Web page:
Do you meddle too much? Are you always looking over your employees´ shoulders? Are you a bit of a micromanager? Don´t worry. We´re all guilty, especially if you care deeply about the success of your company. But when is your deep concern too much to the extent that it interferes with a staffer´s productivity and, in some cases, motivation?
Take a report or a memo. It´s one thing if someone asks you to review some text before it goes out to a customer, prospect, or whomever. Presumably, this person wants your input, so you give it, right? Be careful-there are lots of ways to offer criticism. There´s the ubiquitous "constructive" criticism and then there´s destructive criticism. Let´s just not use the latter; it´s never good for anyone. But while you´re being constructive make sure you do so without annihilating the person´s work. Your job in terms of employee development is to show people how to get things done. Instead of saying, "Why would you write that?" or "No one is going to pay attention to that kind of language," help your employee try to figure out for herself what needs fixing. Ask questions like "Who´s your audience here?" or "What are you really trying to convey?"
Often, when people are not confident in their writing abilities (or speaking skills) they tend to talk around a subject. They´re so unsure of themselves that they practically sabotage their own work. Your job is to teach. One of the best strategies is to show, not tell.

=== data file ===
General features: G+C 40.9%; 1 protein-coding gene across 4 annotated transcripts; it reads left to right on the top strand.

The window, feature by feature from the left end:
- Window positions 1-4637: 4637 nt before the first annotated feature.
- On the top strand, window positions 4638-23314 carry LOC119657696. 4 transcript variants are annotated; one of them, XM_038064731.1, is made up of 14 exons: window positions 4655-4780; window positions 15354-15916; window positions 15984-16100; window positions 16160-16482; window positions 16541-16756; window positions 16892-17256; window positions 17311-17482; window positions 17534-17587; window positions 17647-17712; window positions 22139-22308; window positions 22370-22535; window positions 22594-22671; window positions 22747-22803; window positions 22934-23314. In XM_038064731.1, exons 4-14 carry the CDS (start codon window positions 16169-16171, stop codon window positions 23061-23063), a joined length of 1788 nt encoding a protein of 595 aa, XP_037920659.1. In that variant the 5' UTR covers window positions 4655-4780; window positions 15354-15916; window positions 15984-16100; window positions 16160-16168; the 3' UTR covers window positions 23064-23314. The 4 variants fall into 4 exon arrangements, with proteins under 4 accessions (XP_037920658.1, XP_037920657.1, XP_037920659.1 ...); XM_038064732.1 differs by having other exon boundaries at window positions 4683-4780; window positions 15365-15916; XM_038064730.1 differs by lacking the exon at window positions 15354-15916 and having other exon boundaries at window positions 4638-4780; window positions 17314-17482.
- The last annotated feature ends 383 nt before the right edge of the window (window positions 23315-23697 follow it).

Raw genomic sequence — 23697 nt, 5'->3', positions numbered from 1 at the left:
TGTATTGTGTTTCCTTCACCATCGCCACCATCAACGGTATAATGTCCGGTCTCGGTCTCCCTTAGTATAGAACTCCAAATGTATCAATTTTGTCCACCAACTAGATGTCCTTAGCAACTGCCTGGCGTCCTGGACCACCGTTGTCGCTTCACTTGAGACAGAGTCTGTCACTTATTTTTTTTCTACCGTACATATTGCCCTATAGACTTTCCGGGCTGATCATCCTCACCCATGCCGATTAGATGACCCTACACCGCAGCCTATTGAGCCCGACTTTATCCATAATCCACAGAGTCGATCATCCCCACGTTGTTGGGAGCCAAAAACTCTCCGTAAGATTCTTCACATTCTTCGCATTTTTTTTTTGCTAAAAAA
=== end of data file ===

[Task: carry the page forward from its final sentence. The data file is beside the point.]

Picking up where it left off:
So what happens when a boss gets too involved? For starters, there´s resentment. Over-involved managers, regardless of their good intentions, risk what could be relationships built on trust. If we are too overbearing we´re sending a message that says, "I can´t quite trust you to get the job done" or "You´ve never gotten it right before so why should I believe that you´ll get it right this time?"
And can you ever be too detail oriented? Yes, sometimes, especially when deadlines are looming. I know that in many cases, we do need to sweat the small stuff. But that can become a habit that if not checked can hurt your people and your business. Instead of focusing on getting the job done your staff will try to figure out how to outwit your picayune tendencies. Then the whole learning thing becomes a silly game.
Ask yourself if you get too involved. Try to recall a time when you had a boss who micromanaged. How did you react then and how would you react now?
Next time: more about our over-involved selves and what we can do about it.